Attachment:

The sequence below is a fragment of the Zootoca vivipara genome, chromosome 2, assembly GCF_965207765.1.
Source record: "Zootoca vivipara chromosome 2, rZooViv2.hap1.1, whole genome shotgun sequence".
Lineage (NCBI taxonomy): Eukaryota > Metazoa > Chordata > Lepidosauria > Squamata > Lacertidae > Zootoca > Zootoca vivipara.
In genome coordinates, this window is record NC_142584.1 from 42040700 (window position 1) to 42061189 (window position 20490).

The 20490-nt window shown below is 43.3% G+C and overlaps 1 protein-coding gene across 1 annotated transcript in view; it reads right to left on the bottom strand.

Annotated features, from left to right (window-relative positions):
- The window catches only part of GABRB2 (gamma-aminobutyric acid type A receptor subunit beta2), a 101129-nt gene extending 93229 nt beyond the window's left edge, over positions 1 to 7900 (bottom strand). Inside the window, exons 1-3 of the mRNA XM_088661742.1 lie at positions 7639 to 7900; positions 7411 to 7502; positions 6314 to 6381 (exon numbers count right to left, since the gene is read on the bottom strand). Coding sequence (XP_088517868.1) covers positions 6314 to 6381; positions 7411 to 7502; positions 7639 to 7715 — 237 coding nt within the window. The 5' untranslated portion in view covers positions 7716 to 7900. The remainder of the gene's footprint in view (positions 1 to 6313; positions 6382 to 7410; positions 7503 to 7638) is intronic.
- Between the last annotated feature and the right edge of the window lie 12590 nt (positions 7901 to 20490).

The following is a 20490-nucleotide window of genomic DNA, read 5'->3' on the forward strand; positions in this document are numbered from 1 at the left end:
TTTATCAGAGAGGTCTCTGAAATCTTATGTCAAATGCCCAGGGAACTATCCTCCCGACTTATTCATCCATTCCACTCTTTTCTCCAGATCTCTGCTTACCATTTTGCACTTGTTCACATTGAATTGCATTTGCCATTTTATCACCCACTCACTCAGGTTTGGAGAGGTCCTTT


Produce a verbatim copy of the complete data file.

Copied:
The sequence below is a fragment of the Zootoca vivipara genome, chromosome 2, assembly GCF_965207765.1.
Source record: "Zootoca vivipara chromosome 2, rZooViv2.hap1.1, whole genome shotgun sequence".
Lineage (NCBI taxonomy): Eukaryota > Metazoa > Chordata > Lepidosauria > Squamata > Lacertidae > Zootoca > Zootoca vivipara.
In genome coordinates, this window is record NC_142584.1 from 42040700 (window position 1) to 42061189 (window position 20490).

The 20490-nt window shown below is 43.3% G+C and overlaps 1 protein-coding gene across 1 annotated transcript in view; it reads right to left on the bottom strand.

Annotated features, from left to right (window-relative positions):
- The window catches only part of GABRB2 (gamma-aminobutyric acid type A receptor subunit beta2), a 101129-nt gene extending 93229 nt beyond the window's left edge, over positions 1 to 7900 (bottom strand). Inside the window, exons 1-3 of the mRNA XM_088661742.1 lie at positions 7639 to 7900; positions 7411 to 7502; positions 6314 to 6381 (exon numbers count right to left, since the gene is read on the bottom strand). Coding sequence (XP_088517868.1) covers positions 6314 to 6381; positions 7411 to 7502; positions 7639 to 7715 — 237 coding nt within the window. The 5' untranslated portion in view covers positions 7716 to 7900. The remainder of the gene's footprint in view (positions 1 to 6313; positions 6382 to 7410; positions 7503 to 7638) is intronic.
- Between the last annotated feature and the right edge of the window lie 12590 nt (positions 7901 to 20490).

The following is a 20490-nucleotide window of genomic DNA, read 5'->3' on the forward strand; positions in this document are numbered from 1 at the left end:
TTTATCAGAGAGGTCTCTGAAATCTTATGTCAAATGCCCAGGGAACTATCCTCCCGACTTATTCATCCATTCCACTCTTTTCTCCAGATCTCTGCTTACCATTTTGCACTTGTTCACATTGAATTGCATTTGCCATTTTATCACCCACTCACTCAGGTTTGGAGAGGTCCTTT